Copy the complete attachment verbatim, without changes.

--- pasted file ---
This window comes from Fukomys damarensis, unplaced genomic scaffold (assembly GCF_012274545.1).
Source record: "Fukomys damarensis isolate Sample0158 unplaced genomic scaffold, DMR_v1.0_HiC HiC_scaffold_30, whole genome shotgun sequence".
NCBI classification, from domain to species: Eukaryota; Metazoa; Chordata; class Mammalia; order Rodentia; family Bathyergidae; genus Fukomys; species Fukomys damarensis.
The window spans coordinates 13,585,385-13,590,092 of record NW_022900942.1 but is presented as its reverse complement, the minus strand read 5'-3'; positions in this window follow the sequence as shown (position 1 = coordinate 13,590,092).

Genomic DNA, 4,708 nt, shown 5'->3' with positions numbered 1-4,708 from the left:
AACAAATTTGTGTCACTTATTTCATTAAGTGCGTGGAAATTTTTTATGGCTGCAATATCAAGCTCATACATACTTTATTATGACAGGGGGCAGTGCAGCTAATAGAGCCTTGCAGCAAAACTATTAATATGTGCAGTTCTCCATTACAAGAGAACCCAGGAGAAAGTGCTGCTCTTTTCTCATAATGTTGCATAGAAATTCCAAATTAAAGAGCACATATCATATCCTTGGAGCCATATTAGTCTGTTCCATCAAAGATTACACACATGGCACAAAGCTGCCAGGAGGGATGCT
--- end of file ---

This window comes from Fukomys damarensis, unplaced genomic scaffold (assembly GCF_012274545.1).
Source record: "Fukomys damarensis isolate Sample0158 unplaced genomic scaffold, DMR_v1.0_HiC HiC_scaffold_30, whole genome shotgun sequence".
NCBI classification, from domain to species: Eukaryota; Metazoa; Chordata; class Mammalia; order Rodentia; family Bathyergidae; genus Fukomys; species Fukomys damarensis.
The window spans coordinates 13,585,385-13,590,092 of record NW_022900942.1 but is presented as its reverse complement, the minus strand read 5'-3'; positions in this window follow the sequence as shown (position 1 = coordinate 13,590,092).

Genomic DNA, 4,708 nt, shown 5'->3' with positions numbered 1-4,708 from the left:
AACAAATTTGTGTCACTTATTTCATTAAGTGCGTGGAAATTTTTTATGGCTGCAATATCAAGCTCATACATACTTTATTATGACAGGGGGCAGTGCAGCTAATAGAGCCTTGCAGCAAAACTATTAATATGTGCAGTTCTCCATTACAAGAGAACCCAGGAGAAAGTGCTGCTCTTTTCTCATAATGTTGCATAGAAATTCCAAATTAAAGAGCACATATCATATCCTTGGAGCCATATTAGTCTGTTCCATCAAAGATTACACACATGGCACAAAGCTGCCAGGAGGGATGCT